Tuesday, August 10, 2010

KCPD sergeant represents Missouri in Special Olympics run

A neat story from our Informant newsletter recognizes the dedication of one of our sergeants to the Special Olympics. Check out her story:

Sergeant Bernadette Bond’s Special Olympics journey started with a blind skier from St. Louis and culminated in her being the first KCPD member ever to represent the state on the way to the organization’s National Games.

About seven years ago, Sergeant Bond of the Robbery Unit volunteered to present medals to Special Olympics athletes who competed in winter sports at Snow Creek in Weston, Mo. That’s where she met the blind skier.

“She said, ‘I’m so glad to see you guys here,’ – to see us – because she said, ‘Law enforcement has done so much so I can do what I do,’” Sergeant Bond said.
From that moment on, Sergeant Bond was hooked. She now helps coordinate and participates in Special Olympics fund-raisers, sells merchandise and goes to as many sporting events as she can.

“Law enforcement, we’re the grassroots of the Special Olympics,” she said. “We raise the most money to help. … The athletes are so excited about us, too. ”
Sergeant Bond’s work did not go unnoticed. She was selected by Missouri Special Olympics to represent the state in the Final Leg of the Law Enforcement Torch Run. With officers and athletes from 47 other states, they made their way from Ames, Iowa, to the National Summer Games in Lincoln, Neb., on July 18, stopping at 70 towns along the way to tell everyone what Special Olympics meant to them. Sergeant Bond helped athletes run the Olympic torch all along the route.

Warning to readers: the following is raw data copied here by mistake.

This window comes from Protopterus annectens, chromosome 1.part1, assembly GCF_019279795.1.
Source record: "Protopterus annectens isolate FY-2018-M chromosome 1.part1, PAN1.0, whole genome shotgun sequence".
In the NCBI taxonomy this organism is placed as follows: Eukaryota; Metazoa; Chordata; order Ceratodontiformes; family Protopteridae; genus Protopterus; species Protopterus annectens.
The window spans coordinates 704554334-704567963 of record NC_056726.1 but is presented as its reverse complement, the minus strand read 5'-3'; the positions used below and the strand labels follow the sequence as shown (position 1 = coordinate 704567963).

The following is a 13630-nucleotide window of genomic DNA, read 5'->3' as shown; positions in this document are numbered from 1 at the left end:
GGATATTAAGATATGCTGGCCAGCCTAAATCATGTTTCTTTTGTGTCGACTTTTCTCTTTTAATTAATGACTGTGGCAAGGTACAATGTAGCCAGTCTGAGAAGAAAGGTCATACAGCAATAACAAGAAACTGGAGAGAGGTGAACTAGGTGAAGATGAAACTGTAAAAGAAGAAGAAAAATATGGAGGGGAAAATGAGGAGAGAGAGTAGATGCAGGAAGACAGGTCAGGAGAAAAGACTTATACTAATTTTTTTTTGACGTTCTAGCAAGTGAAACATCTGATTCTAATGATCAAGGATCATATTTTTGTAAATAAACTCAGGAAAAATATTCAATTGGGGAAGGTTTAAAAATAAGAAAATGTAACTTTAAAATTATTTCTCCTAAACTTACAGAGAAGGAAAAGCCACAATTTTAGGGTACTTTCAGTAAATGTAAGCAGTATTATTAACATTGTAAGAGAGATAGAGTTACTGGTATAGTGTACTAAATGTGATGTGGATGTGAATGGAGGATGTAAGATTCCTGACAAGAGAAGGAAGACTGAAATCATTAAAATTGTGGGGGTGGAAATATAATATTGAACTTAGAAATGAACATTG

“It’s kind of just obvious sometimes, with their spirit and contribution,” said Susan Stegeman of Sergeant Bond’s selection to represent Missouri in the Final Leg. Stegeman is the Chief Development Officer for Special Olympics Missouri. “It all game together, and it was Bernadette Bond.”

Sergeant Bond said the most meaningful part of the whole experience for her was getting to know Ronnie, a 36-year-old Special Olympian from Columbia, Mo., who rode with her to Ames and back. His mother died at a young age, and he’d grown up in group homes. He lives independently now, but he told Sergeant Bond the only people in his life who care about him were his coaches and friends from Special Olympics. He was very emotional about being selected as the athlete to represent Missouri in the Final Leg.

“He kept saying, ‘I can’t believe God has blessed me to be recognized here,’” Sergeant Bond said.

He spoke at several stops on the run, but he didn’t prepare a speech. Sergeant Bond said he spoke from his heart every time, and it was very moving. The Final Leg was the first time in his life Ronnie had left Missouri.

The officers and athletes ran – and sometimes rode in an RV – from town to town with the torch in the blazing heat from July 10-18. They spent the nights in college dormitories and got to know one another well.

“There was an emotional high,” Sergeant Bond said. “… I miss those guys.”
Sergeant Bond said she is now like a mother to Ronnie and is making him a scrapbook of their experience.

Sergeant Bond wasn’t the only KCPD officer to wish the athletes well as they went to the National Summer Games, which take place every four years. All of Missouri’s competitors stopped for lunch at Kauffman Stadium in Kansas City and were escorted out of town by Kansas City Police officers. Special Olympics is the charity of choice for law enforcement nationwide.

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